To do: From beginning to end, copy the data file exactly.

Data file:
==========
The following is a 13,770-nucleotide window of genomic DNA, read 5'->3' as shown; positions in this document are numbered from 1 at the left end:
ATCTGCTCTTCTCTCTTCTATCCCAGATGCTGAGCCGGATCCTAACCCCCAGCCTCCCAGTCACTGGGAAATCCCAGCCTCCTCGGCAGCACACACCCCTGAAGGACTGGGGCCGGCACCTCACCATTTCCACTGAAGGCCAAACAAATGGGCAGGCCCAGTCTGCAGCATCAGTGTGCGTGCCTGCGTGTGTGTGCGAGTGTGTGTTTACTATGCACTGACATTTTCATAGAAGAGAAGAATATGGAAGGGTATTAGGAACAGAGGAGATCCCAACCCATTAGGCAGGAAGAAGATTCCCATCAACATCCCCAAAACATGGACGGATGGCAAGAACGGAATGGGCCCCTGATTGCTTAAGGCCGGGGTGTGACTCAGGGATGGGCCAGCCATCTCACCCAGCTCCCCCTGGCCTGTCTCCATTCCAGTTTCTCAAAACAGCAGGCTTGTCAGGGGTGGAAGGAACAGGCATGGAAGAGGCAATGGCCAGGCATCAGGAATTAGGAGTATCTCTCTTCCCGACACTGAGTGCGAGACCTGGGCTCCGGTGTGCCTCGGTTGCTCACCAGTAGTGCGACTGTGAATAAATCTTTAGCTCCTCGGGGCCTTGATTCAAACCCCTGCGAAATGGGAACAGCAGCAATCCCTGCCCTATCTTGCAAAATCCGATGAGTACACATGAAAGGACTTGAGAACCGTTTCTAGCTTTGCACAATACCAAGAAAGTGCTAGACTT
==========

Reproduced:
The following is a 13,770-nucleotide window of genomic DNA, read 5'->3' as shown; positions in this document are numbered from 1 at the left end:
ATCTGCTCTTCTCTCTTCTATCCCAGATGCTGAGCCGGATCCTAACCCCCAGCCTCCCAGTCACTGGGAAATCCCAGCCTCCTCGGCAGCACACACCCCTGAAGGACTGGGGCCGGCACCTCACCATTTCCACTGAAGGCCAAACAAATGGGCAGGCCCAGTCTGCAGCATCAGTGTGCGTGCCTGCGTGTGTGTGCGAGTGTGTGTTTACTATGCACTGACATTTTCATAGAAGAGAAGAATATGGAAGGGTATTAGGAACAGAGGAGATCCCAACCCATTAGGCAGGAAGAAGATTCCCATCAACATCCCCAAAACATGGACGGATGGCAAGAACGGAATGGGCCCCTGATTGCTTAAGGCCGGGGTGTGACTCAGGGATGGGCCAGCCATCTCACCCAGCTCCCCCTGGCCTGTCTCCATTCCAGTTTCTCAAAACAGCAGGCTTGTCAGGGGTGGAAGGAACAGGCATGGAAGAGGCAATGGCCAGGCATCAGGAATTAGGAGTATCTCTCTTCCCGACACTGAGTGCGAGACCTGGGCTCCGGTGTGCCTCGGTTGCTCACCAGTAGTGCGACTGTGAATAAATCTTTAGCTCCTCGGGGCCTTGATTCAAACCCCTGCGAAATGGGAACAGCAGCAATCCCTGCCCTATCTTGCAAAATCCGATGAGTACACATGAAAGGACTTGAGAACCGTTTCTAGCTTTGCACAATACCAAGAAAGTGCTAGACTT